The TUF FX Gaming series is Asus’s entry-line for gaming notebooks, and in this article, we’re taking a deep look at the TUF FX705DU model, the updated 2019 variant based on AMD Ryzen CPUs and Nvidia Turing GPUs.
This is a fairly new combo for 2019, targeted at budget gamers looking for good value for their money. The CPU is only quad-core and not as fast as the Intel Coffee Lake models, but at the same time more affordable and more efficient, while still powerful enough for most games’ requirements, paired with the mid-level graphics that actually have a more pronounced impact on the gaming experience.
There is, however, more than just specs and raw performance to carefully consider when shopping for a gaming laptop, even one designed with affordability in mind, that’s why in this review we’ll take you through the TUF FX705DU’s strong points and quirks, so by the end of it you’ll know if this is the best fit for your needs and budget, or perhaps there’s better value in something else.
Specs as reviewed
Asus TUF Gaming FX705DU
Screen 17.3 inch, 1920 x 1080 px, 60 Hz, IPS-level, non-touch, matte, BOE NV173FHM-N49
Processor AMD Ryzen 7 3750H, quad-core
Vide0 Radeon RX Vega 10 + Nvidia GTX 1660Ti 6GB 80W (GeForce 430.86)
Memory 32 GB DDR4 2666 Mhz (2x DIMMs)
Storage 512 GB SSD (M.2 PCIe x2, Kingston RBU SNS8154P3512GJ) + empty 2.5″ bay
Connectivity Gigabit LAN (Realtek RTL 8168/8111), Wireless AC (Realtek RTL8822BE), Bluetooth 5.0
Ports 1 x USB-A 2.0, 2 x USB-A 3.1, HDMI 2.0, LAN, mic/headphone, Kensington Lock
Battery 64 Wh, 180 W charger
Size 400 mm or 15.74” (w) x 280 mm or 11.02” (d) x 26.6 mm or 1.05” (h)
Weight 5.75 lbs (2.6 kg) + 1.1 lbs (.5 kg) for the charger
Extras AURA 4-zone RGB backlit keyboard, webcam, DTS headphone output
Asus offers the AMD-based FX705 lineup in a few different configurations, with Ryzen 5 and Ryzen 7 processors, various amounts of RAM and storage and either the GTX 1650, GTX 1660 Ti or RTX 2060 graphics chip. Our configuration is the higher-specced variant, with the top CPU and GPU, as well as a high-capacity SSD.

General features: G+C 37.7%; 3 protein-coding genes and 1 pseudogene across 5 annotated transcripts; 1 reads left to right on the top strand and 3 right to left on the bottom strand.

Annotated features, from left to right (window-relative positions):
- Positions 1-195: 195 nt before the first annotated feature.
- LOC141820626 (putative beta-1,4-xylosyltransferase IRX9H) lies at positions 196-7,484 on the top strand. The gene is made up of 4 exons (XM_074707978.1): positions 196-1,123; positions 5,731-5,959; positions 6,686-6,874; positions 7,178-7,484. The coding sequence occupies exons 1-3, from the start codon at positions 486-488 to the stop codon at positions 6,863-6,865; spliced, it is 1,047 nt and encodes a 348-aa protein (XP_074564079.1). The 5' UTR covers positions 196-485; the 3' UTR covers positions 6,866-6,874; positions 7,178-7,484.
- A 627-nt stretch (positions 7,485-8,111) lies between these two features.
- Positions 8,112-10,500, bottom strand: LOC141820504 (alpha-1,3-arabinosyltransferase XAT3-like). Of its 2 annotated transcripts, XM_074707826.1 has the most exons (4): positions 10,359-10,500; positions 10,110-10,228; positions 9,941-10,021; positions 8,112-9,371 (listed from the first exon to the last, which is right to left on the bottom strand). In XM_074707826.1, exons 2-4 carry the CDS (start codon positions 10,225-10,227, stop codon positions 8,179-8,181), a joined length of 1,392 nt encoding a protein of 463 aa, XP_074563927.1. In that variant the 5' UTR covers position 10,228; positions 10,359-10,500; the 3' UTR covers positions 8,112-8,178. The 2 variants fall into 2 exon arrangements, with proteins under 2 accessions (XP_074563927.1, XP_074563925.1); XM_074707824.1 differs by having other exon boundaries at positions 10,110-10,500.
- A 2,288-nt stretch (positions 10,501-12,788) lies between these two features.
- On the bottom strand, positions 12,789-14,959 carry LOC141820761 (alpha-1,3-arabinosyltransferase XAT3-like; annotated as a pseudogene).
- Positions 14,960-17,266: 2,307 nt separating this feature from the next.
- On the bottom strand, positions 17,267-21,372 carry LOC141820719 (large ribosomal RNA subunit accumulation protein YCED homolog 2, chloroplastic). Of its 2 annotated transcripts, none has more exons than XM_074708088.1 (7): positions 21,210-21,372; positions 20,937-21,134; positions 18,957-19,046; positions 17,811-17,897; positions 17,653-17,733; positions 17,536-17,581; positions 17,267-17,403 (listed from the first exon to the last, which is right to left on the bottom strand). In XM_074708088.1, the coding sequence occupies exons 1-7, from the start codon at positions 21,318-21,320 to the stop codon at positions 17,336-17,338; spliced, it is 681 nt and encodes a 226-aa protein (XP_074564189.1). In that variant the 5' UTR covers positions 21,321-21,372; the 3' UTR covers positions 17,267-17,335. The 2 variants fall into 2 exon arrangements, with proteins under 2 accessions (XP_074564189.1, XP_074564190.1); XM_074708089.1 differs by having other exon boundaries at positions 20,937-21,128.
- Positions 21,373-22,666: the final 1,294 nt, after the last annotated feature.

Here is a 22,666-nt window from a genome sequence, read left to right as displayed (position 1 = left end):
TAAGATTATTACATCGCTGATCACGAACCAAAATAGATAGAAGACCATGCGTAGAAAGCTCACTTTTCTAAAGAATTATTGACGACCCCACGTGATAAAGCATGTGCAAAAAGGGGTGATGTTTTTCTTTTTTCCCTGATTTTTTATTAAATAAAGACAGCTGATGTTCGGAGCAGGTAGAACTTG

That aside, the entire FX lineup is also available in a more compact 15-inch chassis
with the TUF Gaming FX505 series. Design and exterior
There are no differences in terms of build and design between the 2019 and 2018 variants of the Asus TUF FX705s, so I’ll
direct you to our previous review for in-depth opinions on these aspects.
In just a few words, though, the FX705 falls mostly in line with today’s expectations and requirements, with a compact and light chassis, and fairly clean aesthetics.
Plastic is used for the chassis and main-deck, and there’s a fair bit of flex in the keyboard area on this 17-inch model, while the lid is covered with a more rigid piece of metal. According to Asus, the laptop is built to last and complies with MIL-STD-810G standards, thus should handle everyday hassle, bumps and knocks just fine. This design has been around for a while, and I personally haven’t seen complaints about the build and overall integrity.